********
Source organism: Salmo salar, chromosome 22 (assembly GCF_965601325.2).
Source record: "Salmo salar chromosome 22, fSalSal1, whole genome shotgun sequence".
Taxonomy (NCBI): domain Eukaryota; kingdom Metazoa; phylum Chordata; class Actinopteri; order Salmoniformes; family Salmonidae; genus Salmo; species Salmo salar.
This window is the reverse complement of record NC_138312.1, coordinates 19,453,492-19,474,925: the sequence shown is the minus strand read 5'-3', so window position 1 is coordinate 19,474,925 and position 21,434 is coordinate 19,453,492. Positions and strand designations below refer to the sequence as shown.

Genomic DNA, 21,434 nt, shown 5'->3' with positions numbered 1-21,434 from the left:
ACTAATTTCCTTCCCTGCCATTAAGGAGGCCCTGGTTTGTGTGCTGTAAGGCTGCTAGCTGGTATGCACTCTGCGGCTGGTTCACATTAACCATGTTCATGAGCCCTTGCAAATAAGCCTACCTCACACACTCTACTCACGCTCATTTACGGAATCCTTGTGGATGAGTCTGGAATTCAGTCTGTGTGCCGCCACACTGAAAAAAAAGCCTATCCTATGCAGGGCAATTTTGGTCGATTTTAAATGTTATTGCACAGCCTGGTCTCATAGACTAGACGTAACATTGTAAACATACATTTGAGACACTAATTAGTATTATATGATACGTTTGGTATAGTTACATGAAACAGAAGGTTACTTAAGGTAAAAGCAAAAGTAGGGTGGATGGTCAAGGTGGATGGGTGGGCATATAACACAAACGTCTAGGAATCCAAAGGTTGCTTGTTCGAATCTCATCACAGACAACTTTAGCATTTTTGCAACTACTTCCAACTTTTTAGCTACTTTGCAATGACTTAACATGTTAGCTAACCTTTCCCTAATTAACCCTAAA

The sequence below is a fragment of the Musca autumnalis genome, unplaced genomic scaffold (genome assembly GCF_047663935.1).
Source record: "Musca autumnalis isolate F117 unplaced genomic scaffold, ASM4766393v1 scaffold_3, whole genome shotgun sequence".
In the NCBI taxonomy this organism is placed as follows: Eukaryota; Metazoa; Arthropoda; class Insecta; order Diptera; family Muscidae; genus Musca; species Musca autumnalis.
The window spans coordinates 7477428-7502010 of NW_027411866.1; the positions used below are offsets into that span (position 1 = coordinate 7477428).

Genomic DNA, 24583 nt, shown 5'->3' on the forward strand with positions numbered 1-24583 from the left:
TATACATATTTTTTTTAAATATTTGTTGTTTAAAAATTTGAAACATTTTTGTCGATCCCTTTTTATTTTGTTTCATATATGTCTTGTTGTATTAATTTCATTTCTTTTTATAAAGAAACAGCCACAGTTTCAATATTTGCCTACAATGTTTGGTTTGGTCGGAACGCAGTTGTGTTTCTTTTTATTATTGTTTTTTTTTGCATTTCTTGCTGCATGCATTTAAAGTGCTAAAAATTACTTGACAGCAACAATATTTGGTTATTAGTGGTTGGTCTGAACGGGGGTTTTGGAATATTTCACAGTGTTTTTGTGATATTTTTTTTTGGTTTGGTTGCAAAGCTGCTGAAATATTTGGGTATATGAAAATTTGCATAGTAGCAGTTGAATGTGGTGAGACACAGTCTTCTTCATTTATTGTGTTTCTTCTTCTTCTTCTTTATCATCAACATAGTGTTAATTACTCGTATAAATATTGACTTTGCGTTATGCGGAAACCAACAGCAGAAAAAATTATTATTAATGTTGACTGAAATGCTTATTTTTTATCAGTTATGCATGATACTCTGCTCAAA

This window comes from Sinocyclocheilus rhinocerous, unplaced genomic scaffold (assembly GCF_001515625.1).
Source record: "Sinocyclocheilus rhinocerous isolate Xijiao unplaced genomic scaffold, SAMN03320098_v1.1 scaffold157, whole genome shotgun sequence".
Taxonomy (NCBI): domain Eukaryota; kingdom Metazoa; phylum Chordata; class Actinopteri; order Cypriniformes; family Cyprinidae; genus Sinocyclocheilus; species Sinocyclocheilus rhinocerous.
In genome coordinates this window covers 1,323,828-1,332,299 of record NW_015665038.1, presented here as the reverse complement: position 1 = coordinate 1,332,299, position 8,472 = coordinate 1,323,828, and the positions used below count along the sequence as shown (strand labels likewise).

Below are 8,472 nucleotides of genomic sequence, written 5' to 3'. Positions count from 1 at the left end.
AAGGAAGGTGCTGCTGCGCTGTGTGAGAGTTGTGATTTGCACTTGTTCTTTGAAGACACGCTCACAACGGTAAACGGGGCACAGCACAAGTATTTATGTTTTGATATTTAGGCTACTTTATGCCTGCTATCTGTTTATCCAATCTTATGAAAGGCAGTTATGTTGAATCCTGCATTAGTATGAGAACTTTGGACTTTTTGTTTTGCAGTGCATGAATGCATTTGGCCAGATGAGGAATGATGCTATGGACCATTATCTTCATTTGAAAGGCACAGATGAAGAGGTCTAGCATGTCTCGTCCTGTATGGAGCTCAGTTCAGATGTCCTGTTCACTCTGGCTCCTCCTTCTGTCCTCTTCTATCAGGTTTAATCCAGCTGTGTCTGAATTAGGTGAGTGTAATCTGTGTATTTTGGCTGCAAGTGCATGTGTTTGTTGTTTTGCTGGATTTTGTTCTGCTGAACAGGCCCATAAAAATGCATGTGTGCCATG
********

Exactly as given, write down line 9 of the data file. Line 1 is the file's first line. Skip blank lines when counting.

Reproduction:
In the NCBI taxonomy this organism is placed as follows: Eukaryota; Metazoa; Arthropoda; class Insecta; order Diptera; family Muscidae; genus Musca; species Musca autumnalis.